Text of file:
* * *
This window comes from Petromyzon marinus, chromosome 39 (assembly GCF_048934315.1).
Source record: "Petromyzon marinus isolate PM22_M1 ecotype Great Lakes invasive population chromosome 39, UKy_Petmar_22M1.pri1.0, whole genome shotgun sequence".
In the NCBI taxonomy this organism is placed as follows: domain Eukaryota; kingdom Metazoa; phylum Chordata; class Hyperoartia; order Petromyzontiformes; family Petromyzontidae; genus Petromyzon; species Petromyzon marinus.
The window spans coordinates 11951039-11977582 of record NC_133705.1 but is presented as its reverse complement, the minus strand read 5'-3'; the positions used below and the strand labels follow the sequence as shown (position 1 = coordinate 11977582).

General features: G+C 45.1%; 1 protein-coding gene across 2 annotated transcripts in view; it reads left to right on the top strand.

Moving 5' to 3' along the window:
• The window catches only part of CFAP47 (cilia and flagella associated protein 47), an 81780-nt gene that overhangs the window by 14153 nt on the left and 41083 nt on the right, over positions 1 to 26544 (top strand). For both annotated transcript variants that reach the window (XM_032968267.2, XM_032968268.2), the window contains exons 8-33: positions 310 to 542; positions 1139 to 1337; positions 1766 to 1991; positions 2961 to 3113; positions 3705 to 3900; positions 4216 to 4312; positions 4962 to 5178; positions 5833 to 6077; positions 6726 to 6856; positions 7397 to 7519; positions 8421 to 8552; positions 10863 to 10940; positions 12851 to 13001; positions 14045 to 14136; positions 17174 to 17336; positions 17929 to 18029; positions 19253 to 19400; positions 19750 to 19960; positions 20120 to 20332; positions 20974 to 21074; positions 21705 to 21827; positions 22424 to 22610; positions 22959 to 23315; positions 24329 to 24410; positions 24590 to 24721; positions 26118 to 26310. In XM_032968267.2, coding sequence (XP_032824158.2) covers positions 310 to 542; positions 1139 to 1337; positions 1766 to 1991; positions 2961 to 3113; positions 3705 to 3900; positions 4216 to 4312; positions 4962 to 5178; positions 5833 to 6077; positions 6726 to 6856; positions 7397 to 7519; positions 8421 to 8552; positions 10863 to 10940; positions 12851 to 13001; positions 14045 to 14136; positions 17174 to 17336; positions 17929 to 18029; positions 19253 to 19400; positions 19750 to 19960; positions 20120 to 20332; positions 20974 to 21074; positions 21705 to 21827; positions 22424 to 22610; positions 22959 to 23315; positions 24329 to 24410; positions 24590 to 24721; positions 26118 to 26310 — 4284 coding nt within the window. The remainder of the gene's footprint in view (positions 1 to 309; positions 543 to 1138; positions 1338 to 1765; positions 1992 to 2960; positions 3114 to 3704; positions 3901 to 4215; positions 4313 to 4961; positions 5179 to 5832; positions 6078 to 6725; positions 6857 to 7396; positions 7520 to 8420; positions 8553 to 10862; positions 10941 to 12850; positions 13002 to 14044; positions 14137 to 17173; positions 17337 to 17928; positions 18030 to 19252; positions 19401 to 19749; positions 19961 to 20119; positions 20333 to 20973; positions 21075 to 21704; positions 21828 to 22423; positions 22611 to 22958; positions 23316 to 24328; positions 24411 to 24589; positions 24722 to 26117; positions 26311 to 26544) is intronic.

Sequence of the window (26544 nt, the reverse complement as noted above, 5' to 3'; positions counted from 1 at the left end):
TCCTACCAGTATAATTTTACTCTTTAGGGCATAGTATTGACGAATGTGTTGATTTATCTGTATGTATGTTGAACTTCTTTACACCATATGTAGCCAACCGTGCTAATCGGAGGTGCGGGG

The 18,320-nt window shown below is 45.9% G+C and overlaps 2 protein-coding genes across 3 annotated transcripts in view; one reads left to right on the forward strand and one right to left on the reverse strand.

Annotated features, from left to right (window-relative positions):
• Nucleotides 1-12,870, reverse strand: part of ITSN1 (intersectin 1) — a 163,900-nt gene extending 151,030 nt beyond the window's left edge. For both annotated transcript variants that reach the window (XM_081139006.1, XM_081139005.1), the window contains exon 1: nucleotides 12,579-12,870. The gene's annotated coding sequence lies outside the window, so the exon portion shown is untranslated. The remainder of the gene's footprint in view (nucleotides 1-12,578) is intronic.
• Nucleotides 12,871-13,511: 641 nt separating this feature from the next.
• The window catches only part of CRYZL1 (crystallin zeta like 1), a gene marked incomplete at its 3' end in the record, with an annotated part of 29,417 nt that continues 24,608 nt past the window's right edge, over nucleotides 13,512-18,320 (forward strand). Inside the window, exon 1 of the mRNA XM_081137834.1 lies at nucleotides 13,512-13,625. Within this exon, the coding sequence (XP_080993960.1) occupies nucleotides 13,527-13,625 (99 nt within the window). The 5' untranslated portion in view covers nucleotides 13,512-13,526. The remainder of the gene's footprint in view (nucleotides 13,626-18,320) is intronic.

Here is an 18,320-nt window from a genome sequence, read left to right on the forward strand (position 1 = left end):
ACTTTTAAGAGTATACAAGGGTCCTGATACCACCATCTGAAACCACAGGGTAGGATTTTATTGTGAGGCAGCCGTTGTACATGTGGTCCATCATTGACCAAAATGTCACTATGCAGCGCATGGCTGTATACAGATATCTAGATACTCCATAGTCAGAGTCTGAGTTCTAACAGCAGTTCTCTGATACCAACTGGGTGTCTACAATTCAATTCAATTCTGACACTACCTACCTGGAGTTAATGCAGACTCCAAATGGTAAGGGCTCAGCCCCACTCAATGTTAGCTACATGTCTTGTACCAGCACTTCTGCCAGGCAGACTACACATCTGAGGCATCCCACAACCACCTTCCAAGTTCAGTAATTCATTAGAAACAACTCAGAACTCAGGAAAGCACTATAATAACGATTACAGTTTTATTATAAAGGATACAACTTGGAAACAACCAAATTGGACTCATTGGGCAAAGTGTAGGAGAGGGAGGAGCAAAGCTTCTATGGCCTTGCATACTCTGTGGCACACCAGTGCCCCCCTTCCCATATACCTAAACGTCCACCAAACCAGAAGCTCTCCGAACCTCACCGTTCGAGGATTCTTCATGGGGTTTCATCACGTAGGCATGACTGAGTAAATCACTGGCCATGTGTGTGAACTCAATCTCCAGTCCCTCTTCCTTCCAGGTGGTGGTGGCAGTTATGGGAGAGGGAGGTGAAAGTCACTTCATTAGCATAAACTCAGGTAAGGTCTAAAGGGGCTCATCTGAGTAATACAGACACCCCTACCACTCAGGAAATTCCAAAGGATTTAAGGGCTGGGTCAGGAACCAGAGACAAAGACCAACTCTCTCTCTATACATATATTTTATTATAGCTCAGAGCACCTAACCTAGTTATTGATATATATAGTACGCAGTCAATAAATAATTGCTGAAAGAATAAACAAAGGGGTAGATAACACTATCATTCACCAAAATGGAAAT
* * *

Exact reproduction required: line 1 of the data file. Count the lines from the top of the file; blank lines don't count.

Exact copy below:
This window comes from Petromyzon marinus, chromosome 39 (assembly GCF_048934315.1).